Into my helmet, I asked, “Why?”
Cassie paused before answering. “I don’t know. We don’t really know this guy. He’s buttering you up, trying to make a connection because his people do tech stuff too?”
“To be fair, I did kind of ask him to butter me up.” Then I turned my attention to him. “Can you prevent your people from going after the colonists?”
His eyes narrowed and he frowned a little. “I can here. As long as the colonists keep up their disappearing act until our people come here, I’ve got a good chance of persuading people it’s not worth the trouble of finding them. I’m sure they have people who know how to hide from our equipment. If our people have any whiff of them, I won’t have any choice in the matter, but whatever you’re doing now is working.”
Over the comm, Jaclyn said, “I’m tempted to give him a chance. If the Xiniti show up first, it won’t matter what weapons we have, but if the Ascendancy shows up first, we’ll need him.”
“Seriously?” Cassie’s tone couldn’t have made her doubt more obvious.
Marcus cut in. “Tikki thinks you should listen to him.”
“I do.” Tikki’s voice sounded distant—which it would. Even if Marcus had his helmet open, I’d designed the microphone to record as little as possible beyond the user’s voice.
Then I thought about what she’d said. If Tikki were just Tikki, I might not have given it too much more thought, but given that Tikki was Kee, avatar of what amounted to one of Lee’s childhood friends, I had to give it more.
I looked Four Hands in the eyes and said, “Okay. I’ll do it.”
I released the final two killbots and let them roll out of the compartment under my forearm and into my left hand. I’d deleted the software first, figuring that even if I was willing to give out the hardware, I wasn’t willing to allow someone to try to figure out every detail of the system.
Then for the at least the next twenty minutes, probably more, I described how the bots worked, including key details that explained how it had managed to get as far past Kamia’s shield as it did.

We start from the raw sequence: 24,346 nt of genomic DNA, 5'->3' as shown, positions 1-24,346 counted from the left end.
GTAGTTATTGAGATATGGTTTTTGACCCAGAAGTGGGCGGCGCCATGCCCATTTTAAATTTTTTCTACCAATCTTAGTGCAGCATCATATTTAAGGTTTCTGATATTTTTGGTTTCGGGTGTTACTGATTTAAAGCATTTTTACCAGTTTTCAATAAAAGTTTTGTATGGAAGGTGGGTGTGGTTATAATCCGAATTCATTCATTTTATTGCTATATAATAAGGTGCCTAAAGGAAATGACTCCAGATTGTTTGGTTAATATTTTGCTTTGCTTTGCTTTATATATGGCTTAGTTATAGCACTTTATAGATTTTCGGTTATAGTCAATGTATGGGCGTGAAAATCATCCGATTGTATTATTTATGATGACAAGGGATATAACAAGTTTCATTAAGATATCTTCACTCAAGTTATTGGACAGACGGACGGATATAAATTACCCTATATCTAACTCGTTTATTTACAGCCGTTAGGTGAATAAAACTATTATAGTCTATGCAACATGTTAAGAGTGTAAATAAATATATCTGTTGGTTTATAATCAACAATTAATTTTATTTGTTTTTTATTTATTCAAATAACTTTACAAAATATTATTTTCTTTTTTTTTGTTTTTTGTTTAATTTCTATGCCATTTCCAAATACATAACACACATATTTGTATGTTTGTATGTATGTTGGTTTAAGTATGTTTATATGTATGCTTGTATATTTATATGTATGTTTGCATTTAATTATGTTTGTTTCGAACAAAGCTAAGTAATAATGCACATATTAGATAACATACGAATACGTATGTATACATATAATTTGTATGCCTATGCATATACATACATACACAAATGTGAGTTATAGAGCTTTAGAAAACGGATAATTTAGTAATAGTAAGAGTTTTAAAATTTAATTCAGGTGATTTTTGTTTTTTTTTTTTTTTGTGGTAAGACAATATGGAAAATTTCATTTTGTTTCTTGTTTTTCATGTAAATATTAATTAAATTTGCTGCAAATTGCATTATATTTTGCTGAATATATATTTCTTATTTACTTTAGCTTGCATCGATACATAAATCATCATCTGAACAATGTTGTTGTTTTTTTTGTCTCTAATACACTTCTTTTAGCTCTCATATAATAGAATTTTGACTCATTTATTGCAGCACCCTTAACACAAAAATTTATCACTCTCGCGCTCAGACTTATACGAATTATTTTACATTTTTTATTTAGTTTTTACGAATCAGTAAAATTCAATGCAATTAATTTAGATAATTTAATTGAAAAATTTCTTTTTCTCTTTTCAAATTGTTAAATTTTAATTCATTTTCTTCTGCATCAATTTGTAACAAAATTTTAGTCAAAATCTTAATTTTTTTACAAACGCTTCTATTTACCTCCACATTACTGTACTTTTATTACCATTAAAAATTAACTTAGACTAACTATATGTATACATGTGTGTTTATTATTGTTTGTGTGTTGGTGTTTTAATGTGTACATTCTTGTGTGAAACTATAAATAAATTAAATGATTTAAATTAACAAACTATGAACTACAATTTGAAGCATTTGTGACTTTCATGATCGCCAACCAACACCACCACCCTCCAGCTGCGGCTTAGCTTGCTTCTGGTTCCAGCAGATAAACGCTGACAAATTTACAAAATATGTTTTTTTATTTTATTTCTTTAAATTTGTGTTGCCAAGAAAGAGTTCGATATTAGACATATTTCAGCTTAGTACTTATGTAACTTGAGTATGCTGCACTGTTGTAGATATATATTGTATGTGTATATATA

He got it. He even suggested a couple ideas that might get the bots further through an Abominator shield. Assuming they weren’t red herrings, they were worth an experiment or two when I got back home. The only bad point being that I’d have to grab an Abominator force field on the way out and for all that I always wanted to grab new technology, it never seemed to work out.
The rare exceptions seemed to be alien tech. I was still getting ideas out of the alien robot we’d grabbed. So, it wasn’t unreasonable that I might be able to grab a force field to experiment with.
When Four Hands appeared to have grasped the basic concepts involved in constructing the killbots, I asked him. “Do you know if there are any spare Abominator style shields that I could experiment on when I get home?”
He shook his head. “They’re closely held pieces of hardware. The only one I have easy access to is mine and I’m going to need it when I make a run for it.”
I couldn’t deny he had a point there. And anyway, the sonics were even more effective against shields and I knew I had no intention of passing that on. We’d need that advantage if the Ascendancy’s fleet appeared.
“Understood,” I tried to think if I had anything else I wanted to ask him before we all disappeared and hid. “So what are you going to do if Kamia and Neves track us down?”
He frowned and clasped his (upper) hands together. “I’ve been thinking about it. I’ll do my best to avoid fighting you. You’ll have a better chance against them when I’m not there. I can’t do much more than that except to miss more often than normal if you’re in my sights. Well, that and what I said earlier. If you don’t give us a good reason to search for you, I’ll do what I can to keep everyone here.”
“That’s something,” I glanced down toward the dead firepit and then out at the tent city around us. “I can’t ask for much more than that.”
He grinned suddenly, “But I can give more than that. My people have a relationship with the Waroo. You fought them on K’Tepolu. They’re enormous beast-like mercenaries. We hire them when we need muscle. There’s a Waroo ship in the system and they’re looking for you.”
“Oh,” I said, “if you could manage to not mention that I’m here, that would be great.”
“No kidding,” Marcus said over the comm.
Four Hands laughed. “It’s better than you think. I’m not sure why, but when I talked to them, it sounded like they felt like they owed you. They told me to give you one of our distress calls. You can call them once and they’ll perform a service for you. If it’s an extended service, you’ll have to haggle about details, but if it’s simple and short, they’ll do it without argument.”
He held out a metal disc and I stared at it. “I’m not trying to trap you,” he said. “I wasn’t going to tell you about this if we couldn’t come to an agreement.”
I took the disc. I was already trusting him with the killbots. In for a penny…